Thursday, August 16, 2007

The Odd Couple, or Here We Go Again

It's more than two months old this time and it's getting stale. But in fact, it's just a reprise of the idea that first floated to the surface back in January: A marriage of convenience between Al Davis' Raiders and the York family's 49ers.

Now, the problem isn't the Raiders themselves, but the team's owner, Al Davis, who has been hauling multiple parties into court and suing them since before the Raiders split from Los Angeles. Millions of dollars in legal fees have been squandered by all sides - and that level of litigiousness certainly makes this Santa Claran wonder why the idea is even being proposed - again.

We thought this was properly dealt with back in January by Raiders Chief Executive Amy Trask, who simply said in essence that the Raiders would be concentrating on the current season in a stadium they're simply thrilled with, and that they are not actively seeking out the 49ers as business partners.

But like a zombie, this 'joint stadium' idea has come to life once again, walking the streets by night and claiming more victims, many of them credulous 49er Faithful. This time, on May 29, a columnist from the Sacramento Bee blew some more zombie powder in the creature's face.

True 49ers-Raiders synergy? Not a chance - and to their credit, neither author above really attempts to make such a limp case. Rather, the 'sticker shock' of what will likely be a one-billion-dollar stadium proposed for our City of Santa Clara has some 49ers business-office people looking for more ways to make others feel their pain.

But what the article fails to underscore is that any such partnership of the Yorks and Al Davis makes Davis a partner of the City of Santa Clara as well. Santa Clarans should be looking at any such agreement with deep suspicion, based on Davis' past dealings with the County of Alameda. Such a cooperative venture involving Mr. Davis may turn out to be anything but "cooperative".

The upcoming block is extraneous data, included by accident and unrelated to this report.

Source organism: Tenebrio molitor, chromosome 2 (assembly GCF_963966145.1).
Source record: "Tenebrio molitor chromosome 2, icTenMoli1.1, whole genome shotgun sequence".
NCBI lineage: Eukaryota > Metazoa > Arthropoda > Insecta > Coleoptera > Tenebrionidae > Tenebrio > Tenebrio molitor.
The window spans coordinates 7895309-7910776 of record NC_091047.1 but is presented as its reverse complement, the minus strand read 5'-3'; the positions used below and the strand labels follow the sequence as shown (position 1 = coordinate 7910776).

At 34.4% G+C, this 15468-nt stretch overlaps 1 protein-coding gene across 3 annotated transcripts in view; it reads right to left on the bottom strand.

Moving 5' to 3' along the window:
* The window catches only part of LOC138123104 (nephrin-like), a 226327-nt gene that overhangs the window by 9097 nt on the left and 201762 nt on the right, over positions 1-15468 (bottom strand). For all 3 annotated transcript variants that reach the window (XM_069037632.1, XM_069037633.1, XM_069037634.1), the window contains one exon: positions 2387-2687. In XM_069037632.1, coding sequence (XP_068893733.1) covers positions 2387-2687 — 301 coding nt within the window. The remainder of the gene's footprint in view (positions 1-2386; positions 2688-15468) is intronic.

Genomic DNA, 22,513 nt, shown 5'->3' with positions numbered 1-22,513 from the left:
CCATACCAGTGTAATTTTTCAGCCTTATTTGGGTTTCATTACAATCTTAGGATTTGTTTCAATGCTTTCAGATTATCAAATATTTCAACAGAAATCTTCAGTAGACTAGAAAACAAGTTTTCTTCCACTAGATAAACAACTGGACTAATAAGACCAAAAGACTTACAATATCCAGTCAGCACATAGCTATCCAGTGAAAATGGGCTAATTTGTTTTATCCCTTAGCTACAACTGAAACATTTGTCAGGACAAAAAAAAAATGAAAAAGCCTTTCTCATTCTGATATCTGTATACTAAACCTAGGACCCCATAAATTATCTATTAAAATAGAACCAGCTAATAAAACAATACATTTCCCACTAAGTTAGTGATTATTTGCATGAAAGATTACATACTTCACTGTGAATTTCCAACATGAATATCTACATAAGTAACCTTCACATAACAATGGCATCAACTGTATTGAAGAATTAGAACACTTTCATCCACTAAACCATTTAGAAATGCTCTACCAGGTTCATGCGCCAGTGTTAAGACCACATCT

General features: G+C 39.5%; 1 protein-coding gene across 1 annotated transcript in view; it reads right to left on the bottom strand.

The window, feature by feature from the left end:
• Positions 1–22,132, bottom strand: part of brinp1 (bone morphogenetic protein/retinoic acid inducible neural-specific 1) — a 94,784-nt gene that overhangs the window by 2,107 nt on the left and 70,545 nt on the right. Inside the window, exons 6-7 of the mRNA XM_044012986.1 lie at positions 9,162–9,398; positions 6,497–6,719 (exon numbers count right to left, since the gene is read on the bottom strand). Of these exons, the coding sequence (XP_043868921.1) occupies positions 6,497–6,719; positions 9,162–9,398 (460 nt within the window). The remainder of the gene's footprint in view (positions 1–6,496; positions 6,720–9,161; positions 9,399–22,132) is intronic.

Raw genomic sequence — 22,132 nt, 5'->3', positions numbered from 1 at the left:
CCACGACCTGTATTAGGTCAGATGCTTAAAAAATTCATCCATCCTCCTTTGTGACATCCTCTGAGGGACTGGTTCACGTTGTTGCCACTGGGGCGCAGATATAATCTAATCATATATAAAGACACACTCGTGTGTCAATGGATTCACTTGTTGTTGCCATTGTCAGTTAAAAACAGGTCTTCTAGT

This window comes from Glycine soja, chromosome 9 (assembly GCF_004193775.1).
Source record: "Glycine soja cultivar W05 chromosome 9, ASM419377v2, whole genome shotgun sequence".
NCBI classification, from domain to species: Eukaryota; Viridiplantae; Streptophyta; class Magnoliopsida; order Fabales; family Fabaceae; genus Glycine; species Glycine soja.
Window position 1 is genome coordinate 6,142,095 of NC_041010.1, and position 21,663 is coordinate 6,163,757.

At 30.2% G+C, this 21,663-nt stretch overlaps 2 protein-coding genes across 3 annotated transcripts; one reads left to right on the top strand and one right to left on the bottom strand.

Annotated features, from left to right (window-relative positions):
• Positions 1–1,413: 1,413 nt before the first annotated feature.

In fact, Al Davis' latest lawsuit against the NFL was finally thrown out by the California Supreme Court only on July 2. If all we have to look forward to in any future dealings with Mr. Davis is more frivolous litigation, this Santa Claran strongly suggests that our guest be handed his hat and escorted to the door.

Note also that the Raiders' lease at McAfee Coliseum is over in 2010; they'll have to do some real tap-dancing to keep themselves there year-to-year until 2012. But Alameda County and the City of Oakland are still on the hook for the $200M worth of debt they used to fix up the Coliseum in 1996 - and that debt, on which Oakland and the County pay roughly $11M per year, will not be retired until the year 2025.

The likelihood of the NFL allowing another franchise into McAfee, with two teams just down the road? Just about nil. If Lew Wolff does finally get the green light to move the A's to Fremont, only the Warriors will be left in the smaller Oracle Arena. We note a similar situation from the 1990s, when both the Rams and the Raiders left Los Angeles.

All of this makes one wonder how long the 49ers will commit to staying in Santa Clara. Now, that will be at least until Santa Clara pays off its obligations in the years 2033 or 2038, right? Hello?

You could also ask Oaklanders about their likely reaction to Al Davis and his Raiders skipping out on yet another dinner check in any move to Santa Clara - but you'll probably want your kids out of earshot first.

Now, there is an idea in the latest article that that should get honorable mention: Having Al Davis and the Raiders be full contributing partners in any stadium - as long as that lets the City of Santa Clara completely off the hook.

That's mere speculation on the part of one sportswriter right now. So kindly permit this reader to take his suggestion one step further: If the two teams prove they're serious about this - that they'll (1) finance the entire stadium cost privately, (2) assume total ownership of the stadium, (3) mitigate its use of all City services such as police overtime and (4) waive any and all tax abatements - this stadium opponent might get on board.

But if Al Davis, whose team is in financially worse shape than most of the other NFL franchises, jets down from Oakland demanding the currently-proposed level of corporate welfare from the City of Santa Clara, we residents should be up in arms: If the millionaire owners of the 49ers are not entitled to a public dole of over two hundred million dollars, the Raiders - after the litany of abuses by their owner in Oakland - certainly are not entitled to benefit from that giveaway either.

Al Davis could end up costing the City of Santa Clara a lot more than he's worth. Just ask the Alameda County Board of Supervisors.

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